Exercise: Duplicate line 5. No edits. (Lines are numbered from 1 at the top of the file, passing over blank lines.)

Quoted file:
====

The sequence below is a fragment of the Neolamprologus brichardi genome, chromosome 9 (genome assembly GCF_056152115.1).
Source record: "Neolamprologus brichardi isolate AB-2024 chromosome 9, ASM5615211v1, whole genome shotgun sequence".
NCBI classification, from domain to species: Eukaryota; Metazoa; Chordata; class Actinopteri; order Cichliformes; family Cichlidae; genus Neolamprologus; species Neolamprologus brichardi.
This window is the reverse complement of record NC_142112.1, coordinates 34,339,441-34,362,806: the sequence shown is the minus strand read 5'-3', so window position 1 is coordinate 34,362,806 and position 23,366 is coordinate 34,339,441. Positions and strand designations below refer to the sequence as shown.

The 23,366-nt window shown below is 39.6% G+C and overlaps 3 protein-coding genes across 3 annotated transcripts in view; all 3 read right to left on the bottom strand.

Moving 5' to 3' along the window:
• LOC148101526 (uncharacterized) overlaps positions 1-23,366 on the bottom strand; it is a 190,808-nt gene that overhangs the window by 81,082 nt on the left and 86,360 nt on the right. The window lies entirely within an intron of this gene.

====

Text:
The 23,366-nt window shown below is 39.6% G+C and overlaps 3 protein-coding genes across 3 annotated transcripts in view; all 3 read right to left on the bottom strand.